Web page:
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Wine of the Week: Clos de Gilroy 2016 Grenache

PEG MELNIK,

Randall Grahm was studying philosophy at UC Santa Cruz when his palate took an unexpected turn. The college student took a break to work at a high-end boutique wine shop in Beverly Hills, allowing him the opportunity to taste First Growth Bordeaux and expensive Burgundies.

Grahm said tasting exceptional wines ultimately made him want to take the leap and create his own. The winemaker is behind our wine-of-the-week winner — the Clos de Gilroy, 2016 Central Coast Grenache at $20.

This is a feisty grenache with notes of raspberry, cherry, anise and pepper. It’s bright and has crisp acidity, but what makes it a knockout is its racy undercurrent of spice. It’s well crafted and an absolute steal for the quality.

“One of the things I’ve learned is that I very much like grenache from the Arroyo Seco region of the Central Coast, which is from where this grenache derives,” Grahm said. “What’s so special about this area is that it’s warm enough to fully ripen grenache (always very important) but cool enough to retain lovely color and fresh acidity, with a particularly characteristic spicy, peppery quality.”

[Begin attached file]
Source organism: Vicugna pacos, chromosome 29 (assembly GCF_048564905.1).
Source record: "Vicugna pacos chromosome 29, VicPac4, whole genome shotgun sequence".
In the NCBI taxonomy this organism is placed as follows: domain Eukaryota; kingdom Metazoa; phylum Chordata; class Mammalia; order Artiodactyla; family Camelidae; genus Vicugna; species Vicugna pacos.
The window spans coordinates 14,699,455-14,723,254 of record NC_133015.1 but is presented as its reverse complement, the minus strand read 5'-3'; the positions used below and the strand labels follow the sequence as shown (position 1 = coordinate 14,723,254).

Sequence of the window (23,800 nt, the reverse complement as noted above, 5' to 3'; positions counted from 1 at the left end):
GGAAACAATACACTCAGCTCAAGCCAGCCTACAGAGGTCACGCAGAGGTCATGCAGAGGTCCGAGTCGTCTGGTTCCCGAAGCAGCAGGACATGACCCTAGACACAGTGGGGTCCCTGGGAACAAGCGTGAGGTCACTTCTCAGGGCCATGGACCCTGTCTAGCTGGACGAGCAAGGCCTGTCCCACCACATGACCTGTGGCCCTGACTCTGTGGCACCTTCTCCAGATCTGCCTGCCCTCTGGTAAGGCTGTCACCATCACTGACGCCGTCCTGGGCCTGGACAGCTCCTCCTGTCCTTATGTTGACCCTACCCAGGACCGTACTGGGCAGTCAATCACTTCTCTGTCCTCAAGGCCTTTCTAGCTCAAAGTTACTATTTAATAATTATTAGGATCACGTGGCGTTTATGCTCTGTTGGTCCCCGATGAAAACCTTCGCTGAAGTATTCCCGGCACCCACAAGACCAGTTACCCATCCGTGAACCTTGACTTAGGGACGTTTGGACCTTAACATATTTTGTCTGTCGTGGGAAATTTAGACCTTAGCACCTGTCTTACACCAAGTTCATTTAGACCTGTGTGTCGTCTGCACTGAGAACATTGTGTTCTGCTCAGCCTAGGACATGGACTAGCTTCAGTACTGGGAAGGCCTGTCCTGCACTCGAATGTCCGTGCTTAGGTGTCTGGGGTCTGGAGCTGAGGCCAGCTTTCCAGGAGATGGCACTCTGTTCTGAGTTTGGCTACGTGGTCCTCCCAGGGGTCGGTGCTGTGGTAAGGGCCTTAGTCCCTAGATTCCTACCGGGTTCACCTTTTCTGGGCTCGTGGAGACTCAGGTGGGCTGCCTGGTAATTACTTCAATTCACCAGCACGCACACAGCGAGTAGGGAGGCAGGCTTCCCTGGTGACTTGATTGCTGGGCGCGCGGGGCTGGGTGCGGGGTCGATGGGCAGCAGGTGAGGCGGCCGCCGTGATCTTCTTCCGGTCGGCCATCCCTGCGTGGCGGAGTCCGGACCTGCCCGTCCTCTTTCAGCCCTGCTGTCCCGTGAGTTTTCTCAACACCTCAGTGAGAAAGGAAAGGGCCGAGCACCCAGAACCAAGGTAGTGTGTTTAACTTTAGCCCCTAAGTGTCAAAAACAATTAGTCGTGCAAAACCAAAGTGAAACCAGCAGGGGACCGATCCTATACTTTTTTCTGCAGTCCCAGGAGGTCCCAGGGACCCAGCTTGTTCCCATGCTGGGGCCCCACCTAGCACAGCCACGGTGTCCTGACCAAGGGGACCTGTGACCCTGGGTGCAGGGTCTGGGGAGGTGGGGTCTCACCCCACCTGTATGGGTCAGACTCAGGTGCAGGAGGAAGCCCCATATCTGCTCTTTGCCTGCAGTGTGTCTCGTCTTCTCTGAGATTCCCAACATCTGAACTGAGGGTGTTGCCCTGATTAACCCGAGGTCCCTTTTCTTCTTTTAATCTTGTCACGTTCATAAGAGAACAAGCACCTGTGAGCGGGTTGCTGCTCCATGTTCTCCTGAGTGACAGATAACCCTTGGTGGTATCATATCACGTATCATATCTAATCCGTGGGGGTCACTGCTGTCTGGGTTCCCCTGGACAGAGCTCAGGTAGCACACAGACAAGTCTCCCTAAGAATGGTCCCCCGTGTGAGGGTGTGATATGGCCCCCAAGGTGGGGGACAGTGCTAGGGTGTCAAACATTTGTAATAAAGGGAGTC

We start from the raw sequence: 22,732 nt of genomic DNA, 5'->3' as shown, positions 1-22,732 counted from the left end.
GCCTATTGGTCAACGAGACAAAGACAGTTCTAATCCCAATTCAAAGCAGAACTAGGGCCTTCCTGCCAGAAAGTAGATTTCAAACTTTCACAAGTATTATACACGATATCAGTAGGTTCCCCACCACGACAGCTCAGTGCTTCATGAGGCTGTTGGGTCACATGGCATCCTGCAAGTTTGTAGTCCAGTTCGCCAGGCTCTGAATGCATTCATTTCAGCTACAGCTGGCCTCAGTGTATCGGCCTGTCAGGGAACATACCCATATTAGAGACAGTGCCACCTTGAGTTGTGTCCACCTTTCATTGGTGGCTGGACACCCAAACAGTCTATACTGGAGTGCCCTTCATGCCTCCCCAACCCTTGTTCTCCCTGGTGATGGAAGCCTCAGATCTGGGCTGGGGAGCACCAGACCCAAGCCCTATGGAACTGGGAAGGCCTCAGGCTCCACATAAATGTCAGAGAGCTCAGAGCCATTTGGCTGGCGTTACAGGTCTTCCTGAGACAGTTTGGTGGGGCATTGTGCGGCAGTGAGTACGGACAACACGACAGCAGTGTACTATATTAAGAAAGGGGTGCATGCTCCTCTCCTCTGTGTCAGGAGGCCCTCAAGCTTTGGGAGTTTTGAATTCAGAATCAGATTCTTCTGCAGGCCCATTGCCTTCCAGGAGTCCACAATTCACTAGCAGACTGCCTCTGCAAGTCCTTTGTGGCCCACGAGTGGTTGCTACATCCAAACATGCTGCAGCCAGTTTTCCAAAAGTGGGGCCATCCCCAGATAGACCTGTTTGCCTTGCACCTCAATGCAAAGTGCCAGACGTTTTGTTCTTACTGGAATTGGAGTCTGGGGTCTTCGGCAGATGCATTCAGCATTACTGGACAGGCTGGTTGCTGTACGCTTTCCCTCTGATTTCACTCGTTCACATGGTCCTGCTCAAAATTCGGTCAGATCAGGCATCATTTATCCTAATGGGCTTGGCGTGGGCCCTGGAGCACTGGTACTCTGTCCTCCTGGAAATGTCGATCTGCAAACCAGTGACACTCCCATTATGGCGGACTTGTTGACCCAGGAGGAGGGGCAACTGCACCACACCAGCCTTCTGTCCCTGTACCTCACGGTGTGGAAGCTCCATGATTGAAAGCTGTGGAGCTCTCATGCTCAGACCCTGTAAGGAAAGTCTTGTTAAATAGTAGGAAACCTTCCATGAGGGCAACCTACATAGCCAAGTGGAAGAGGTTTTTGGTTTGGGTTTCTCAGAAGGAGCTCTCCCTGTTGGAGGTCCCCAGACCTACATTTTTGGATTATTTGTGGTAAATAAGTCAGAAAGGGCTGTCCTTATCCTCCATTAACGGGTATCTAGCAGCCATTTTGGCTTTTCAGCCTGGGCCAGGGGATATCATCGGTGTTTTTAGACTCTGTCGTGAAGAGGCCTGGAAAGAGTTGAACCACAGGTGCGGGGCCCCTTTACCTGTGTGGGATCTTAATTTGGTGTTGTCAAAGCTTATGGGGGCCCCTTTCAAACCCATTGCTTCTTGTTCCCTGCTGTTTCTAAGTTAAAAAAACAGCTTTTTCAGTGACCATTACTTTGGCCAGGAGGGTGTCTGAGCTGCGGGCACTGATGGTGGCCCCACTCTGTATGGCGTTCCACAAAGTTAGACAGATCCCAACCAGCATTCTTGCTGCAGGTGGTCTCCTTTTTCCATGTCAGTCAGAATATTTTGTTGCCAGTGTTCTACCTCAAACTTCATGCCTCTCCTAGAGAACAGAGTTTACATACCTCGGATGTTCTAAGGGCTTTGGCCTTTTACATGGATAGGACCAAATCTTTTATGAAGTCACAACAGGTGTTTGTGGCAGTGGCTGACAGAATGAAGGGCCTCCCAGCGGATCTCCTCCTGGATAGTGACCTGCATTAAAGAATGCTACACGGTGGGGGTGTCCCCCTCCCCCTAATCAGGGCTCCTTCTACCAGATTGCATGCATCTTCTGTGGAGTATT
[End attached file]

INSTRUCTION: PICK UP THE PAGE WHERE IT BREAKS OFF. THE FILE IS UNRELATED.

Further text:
Grahm, 64, founded Bonny Doon Vineyards in 1981 and the owner/winemaker has been working with Rhone grape varietals ever since.

Crafting wines of distinction is Grahm’s business model.

“In the old days you could provide a well-made wine at a fair price with an interesting story and that was generally enough to sell the wine,” he said. “No more. If you’re operating on a relatively small scale, as we are, I think that the most important imperative is to produce a wine that is utterly distinctive, possesses an element of hipness (who knows what that is?), and be very careful not to over-produce until you’ve tested the waters well.”

Grahm, the philosophy student, ultimately transferred to UC Davis where he completed a bachelor’s degree in plant science. He began his career intending to produce the great American pinot noir, but said he ultimately traded up for grenache.

“I certainly wonder how long it will take North American palates to realize that the wine style of their dreams is probably more consistently achieved with a cool-climate grenache than with a significantly more expensive pinot noir. Please note that this is not ‘sour grapes.’ I really do believe that grenache is generally more seamlessly matched to our growing conditions …”

Wine writer Peg Melnik can be reached at peg.melnik@pressdemocrat.com or 707-521-5310.